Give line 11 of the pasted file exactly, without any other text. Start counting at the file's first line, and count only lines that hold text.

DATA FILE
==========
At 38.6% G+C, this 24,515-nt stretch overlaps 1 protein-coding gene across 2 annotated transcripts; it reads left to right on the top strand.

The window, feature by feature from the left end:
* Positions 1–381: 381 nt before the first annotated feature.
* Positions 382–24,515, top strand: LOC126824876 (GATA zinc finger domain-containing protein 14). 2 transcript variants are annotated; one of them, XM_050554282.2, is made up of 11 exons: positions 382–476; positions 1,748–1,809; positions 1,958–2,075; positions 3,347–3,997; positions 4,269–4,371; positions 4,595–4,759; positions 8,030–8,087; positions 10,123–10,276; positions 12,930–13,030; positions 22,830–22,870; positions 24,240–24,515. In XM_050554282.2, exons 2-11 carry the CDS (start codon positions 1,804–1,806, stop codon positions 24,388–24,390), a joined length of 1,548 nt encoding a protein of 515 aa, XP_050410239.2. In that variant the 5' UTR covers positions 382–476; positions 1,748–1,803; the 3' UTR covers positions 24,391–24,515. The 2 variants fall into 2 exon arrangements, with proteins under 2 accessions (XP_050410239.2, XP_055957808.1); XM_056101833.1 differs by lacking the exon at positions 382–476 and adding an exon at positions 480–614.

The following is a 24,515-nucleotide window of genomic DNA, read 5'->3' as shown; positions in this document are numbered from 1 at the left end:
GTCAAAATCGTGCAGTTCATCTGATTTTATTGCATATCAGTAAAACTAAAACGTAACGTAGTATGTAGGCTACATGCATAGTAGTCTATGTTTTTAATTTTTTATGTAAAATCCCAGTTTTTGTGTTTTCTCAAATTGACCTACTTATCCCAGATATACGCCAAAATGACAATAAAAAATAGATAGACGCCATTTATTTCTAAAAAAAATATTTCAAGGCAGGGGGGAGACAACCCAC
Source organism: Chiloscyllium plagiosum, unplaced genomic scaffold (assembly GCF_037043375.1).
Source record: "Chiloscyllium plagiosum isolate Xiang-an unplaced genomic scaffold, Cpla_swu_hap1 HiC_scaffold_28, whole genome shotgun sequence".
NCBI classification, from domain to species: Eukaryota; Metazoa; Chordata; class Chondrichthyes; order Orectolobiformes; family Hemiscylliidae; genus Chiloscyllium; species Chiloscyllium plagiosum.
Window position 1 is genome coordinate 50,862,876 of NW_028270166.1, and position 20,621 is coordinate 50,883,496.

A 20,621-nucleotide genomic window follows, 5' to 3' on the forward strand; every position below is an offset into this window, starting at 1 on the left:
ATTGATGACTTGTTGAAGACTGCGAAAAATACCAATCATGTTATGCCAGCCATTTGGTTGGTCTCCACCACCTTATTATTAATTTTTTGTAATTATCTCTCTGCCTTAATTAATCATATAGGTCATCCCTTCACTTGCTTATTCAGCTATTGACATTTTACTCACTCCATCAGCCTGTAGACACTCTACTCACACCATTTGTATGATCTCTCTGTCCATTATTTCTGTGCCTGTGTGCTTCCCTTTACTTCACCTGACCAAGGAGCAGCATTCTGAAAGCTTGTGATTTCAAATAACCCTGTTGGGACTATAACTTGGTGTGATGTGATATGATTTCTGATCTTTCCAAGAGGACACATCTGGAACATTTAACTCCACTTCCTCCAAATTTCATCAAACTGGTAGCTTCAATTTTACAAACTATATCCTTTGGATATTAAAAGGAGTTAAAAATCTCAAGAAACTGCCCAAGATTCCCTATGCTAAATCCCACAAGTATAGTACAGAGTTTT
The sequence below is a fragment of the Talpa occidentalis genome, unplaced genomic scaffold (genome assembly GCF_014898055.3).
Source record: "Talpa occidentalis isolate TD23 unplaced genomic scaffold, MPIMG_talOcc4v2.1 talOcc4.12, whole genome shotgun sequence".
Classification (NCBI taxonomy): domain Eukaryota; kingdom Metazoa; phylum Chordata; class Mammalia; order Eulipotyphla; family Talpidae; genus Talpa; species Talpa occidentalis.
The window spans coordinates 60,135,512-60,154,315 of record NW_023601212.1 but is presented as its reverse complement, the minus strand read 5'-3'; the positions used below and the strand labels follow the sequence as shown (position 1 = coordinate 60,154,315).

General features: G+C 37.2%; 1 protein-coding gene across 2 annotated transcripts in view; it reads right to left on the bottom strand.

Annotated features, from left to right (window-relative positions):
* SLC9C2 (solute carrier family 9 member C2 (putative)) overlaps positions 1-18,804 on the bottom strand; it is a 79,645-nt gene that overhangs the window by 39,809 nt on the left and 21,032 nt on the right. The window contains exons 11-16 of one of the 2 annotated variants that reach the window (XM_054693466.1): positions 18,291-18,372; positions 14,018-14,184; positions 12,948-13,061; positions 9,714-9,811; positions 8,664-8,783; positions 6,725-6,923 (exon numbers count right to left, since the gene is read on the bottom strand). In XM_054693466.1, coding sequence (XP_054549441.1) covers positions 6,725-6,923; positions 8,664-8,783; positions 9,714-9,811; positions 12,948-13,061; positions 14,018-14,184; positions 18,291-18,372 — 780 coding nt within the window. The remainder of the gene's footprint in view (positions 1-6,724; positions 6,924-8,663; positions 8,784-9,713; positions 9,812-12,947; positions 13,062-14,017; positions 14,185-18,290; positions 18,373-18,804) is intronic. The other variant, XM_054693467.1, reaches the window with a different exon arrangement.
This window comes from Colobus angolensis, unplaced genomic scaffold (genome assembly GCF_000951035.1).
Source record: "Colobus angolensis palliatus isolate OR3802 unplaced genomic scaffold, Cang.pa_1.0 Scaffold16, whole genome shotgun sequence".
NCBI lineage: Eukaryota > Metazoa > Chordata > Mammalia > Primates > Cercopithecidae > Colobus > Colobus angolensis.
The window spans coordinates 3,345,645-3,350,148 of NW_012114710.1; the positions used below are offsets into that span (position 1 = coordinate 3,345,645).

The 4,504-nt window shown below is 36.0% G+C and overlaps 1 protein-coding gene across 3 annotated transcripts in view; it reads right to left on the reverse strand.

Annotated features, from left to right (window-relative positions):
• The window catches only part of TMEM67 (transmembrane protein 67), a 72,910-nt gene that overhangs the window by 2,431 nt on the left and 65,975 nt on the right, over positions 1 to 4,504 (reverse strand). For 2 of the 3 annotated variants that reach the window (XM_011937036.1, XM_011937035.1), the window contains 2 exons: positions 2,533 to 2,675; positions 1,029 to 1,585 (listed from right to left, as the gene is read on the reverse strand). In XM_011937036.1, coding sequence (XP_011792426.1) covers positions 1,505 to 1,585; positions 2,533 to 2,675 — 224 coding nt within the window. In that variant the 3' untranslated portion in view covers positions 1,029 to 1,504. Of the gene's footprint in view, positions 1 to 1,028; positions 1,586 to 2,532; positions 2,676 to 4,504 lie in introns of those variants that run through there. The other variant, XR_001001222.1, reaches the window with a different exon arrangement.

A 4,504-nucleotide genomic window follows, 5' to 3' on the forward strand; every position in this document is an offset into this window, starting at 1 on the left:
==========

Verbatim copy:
A 20,621-nucleotide genomic window follows, 5' to 3' on the forward strand; every position below is an offset into this window, starting at 1 on the left: